Offer competitive benefits packages.
Offering competitive pay is only the beginning. To keep drivers happy, it’s important to think long-term. That means providing the kind of incentives that matter to them. By offering a benefits package that aligns with their lifestyle needs, you reinforce the message that they’re a valuable part of the team.
Health and dental insurance
Truck driving comes with a unique set of physical demands – whether from extended sitting, lifting, or simply working irregular hours. All these factors can impact a driver's health – a fact they understand quite well. So a comprehensive health insurance package is an attractive and important perk when it comes to retaining drivers.
Having a formalized system that allows them to set aside retirement savings is another attractive policy to drivers. Whether you choose a defined contribution plan like a 401(k) or a Traditional or Roth IRA, helping drivers prepare for their post-career life can help build loyalty. At Averitt, we set up a retirement account for every associate to help them plan for their future.
Whether they take the form of paid time off, gym memberships, discount programs, or other amenities, benefits that show how much you value a driver’s work-life balance can go a long way toward keeping them happy.
Implementing a successful profit sharing program is an excellent demonstration of how much you value the people throughout your organization – drivers included. At Averitt, our associates are enrolled in a company-wide profit sharing plan that makes monthly deposits into their retirement accounts. This helps remind associates about the role they each play in the overall success of the company – by avoiding accidents and injuries, reducing costs, and eliminating waste, they get to share in both the effort and the reward.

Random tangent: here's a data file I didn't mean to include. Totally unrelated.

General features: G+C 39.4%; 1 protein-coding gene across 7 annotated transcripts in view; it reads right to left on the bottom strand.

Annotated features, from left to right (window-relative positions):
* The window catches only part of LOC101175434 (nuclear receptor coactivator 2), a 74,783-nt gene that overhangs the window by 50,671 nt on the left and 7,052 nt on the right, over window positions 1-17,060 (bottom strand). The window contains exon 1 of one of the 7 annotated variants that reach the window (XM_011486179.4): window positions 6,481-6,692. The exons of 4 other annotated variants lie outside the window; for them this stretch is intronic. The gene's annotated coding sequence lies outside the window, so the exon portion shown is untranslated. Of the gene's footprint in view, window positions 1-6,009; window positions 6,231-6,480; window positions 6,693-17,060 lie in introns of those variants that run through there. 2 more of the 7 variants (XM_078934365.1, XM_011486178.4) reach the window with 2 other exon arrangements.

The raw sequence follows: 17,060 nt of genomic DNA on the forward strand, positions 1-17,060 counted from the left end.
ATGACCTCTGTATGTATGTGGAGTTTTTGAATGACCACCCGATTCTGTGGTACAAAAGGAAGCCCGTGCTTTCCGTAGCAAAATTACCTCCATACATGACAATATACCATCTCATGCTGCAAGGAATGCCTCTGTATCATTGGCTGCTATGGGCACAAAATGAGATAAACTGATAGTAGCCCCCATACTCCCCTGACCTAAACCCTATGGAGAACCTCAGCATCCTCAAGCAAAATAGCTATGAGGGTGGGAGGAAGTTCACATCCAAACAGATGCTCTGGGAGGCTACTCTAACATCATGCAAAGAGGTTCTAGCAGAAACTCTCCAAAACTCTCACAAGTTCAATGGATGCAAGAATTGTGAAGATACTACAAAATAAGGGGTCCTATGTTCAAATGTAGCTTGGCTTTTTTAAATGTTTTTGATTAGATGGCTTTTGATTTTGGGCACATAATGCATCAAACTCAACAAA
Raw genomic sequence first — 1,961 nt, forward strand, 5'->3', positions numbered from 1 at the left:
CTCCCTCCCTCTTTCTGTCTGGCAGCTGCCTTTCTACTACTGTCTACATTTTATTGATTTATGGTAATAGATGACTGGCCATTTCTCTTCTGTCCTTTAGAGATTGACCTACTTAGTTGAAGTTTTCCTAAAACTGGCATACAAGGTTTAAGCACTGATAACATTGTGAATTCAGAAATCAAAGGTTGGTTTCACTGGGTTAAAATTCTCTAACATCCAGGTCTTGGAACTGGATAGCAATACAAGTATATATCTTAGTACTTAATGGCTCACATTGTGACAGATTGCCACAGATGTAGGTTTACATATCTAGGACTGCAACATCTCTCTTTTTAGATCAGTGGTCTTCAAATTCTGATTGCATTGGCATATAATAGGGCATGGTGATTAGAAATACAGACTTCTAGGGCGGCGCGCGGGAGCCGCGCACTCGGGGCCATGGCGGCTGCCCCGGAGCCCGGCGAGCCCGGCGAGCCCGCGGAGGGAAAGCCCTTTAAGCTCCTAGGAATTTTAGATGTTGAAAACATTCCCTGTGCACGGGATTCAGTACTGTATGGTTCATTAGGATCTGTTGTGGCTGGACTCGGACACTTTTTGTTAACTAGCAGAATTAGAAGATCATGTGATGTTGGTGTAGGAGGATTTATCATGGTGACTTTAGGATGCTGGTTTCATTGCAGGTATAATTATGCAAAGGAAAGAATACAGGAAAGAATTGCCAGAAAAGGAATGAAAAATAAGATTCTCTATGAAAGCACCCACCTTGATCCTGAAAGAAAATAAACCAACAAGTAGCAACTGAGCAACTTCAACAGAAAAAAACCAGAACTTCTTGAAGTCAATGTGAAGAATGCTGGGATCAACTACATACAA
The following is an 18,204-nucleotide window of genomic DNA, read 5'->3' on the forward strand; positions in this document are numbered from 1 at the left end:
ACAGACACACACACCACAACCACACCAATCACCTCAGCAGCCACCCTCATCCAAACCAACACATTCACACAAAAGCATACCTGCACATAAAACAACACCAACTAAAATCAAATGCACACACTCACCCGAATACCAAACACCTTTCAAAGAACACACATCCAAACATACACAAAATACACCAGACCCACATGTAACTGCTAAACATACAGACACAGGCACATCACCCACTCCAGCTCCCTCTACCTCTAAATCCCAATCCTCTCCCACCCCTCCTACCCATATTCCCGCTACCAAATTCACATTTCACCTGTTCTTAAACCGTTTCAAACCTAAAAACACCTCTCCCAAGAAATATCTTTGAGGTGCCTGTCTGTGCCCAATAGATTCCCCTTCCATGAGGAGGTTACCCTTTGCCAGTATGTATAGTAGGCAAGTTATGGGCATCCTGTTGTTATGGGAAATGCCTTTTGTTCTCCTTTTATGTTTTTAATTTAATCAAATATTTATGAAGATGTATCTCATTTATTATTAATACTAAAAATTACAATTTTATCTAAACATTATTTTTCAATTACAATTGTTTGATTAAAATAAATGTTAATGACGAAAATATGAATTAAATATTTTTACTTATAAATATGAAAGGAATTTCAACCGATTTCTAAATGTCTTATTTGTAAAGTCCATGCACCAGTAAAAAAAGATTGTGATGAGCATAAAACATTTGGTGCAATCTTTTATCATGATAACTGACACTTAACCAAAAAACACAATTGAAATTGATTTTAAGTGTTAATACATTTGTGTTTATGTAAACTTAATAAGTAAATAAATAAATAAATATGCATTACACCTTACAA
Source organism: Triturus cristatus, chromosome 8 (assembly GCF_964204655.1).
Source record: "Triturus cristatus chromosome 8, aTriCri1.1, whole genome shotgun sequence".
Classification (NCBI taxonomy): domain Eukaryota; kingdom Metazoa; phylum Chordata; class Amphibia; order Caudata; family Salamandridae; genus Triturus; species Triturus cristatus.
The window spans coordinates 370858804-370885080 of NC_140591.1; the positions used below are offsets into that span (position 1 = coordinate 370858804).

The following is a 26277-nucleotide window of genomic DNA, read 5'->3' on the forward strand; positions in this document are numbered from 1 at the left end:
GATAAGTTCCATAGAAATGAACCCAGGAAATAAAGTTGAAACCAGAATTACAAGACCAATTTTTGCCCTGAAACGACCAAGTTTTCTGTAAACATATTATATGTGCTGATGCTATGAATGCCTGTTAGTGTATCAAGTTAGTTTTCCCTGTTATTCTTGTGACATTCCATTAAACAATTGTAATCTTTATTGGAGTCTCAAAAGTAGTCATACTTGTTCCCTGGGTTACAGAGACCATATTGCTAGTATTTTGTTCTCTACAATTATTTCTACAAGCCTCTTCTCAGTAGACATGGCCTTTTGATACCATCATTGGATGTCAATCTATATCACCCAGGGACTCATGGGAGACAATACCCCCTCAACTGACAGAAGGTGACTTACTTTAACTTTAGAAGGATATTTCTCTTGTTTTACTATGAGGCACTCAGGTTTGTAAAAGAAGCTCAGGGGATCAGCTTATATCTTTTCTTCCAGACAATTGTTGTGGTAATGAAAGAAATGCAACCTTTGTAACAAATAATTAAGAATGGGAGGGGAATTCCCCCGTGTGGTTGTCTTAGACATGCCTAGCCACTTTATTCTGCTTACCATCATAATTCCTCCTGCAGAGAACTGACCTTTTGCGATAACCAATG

Keeping lines of communication open.
Communication is an invaluable tool in maintaining driver retention. When employees know their thoughts and suggestions will be heard and valued, they feel more like an appreciated member of an organization instead of a cog in a machine. A driver council can be invaluable in creating these open lines of communication. Not only do they create a sounding board for driver-related issues, but they can also lead to company-wide policy improvements.
At Averitt, we have a diverse, rotating council of 16 drivers that provides representation for our fleet. Our drivers know that they’re free to ask questions and express their concerns with these council members and that their thoughts will be taken seriously. Over the years, our council has helped steer us through matters large and small – tackling everything from compensation to amenities and uniforms – providing another visible example of how much we value our drivers.
There’s no single fix.
Drivers are the backbone of any transportation company. And the cost of losing a driver is far higher than the investment to retain them. Money alone isn't enough – drivers want to know they are heard and valued. By taking the time and effort to ensure you're communicating openly, and by providing the kind of perks and amenities that show you appreciate the unique demands of their job, you can help ensure that once a driver does sign on, they’ll remain for the long haul.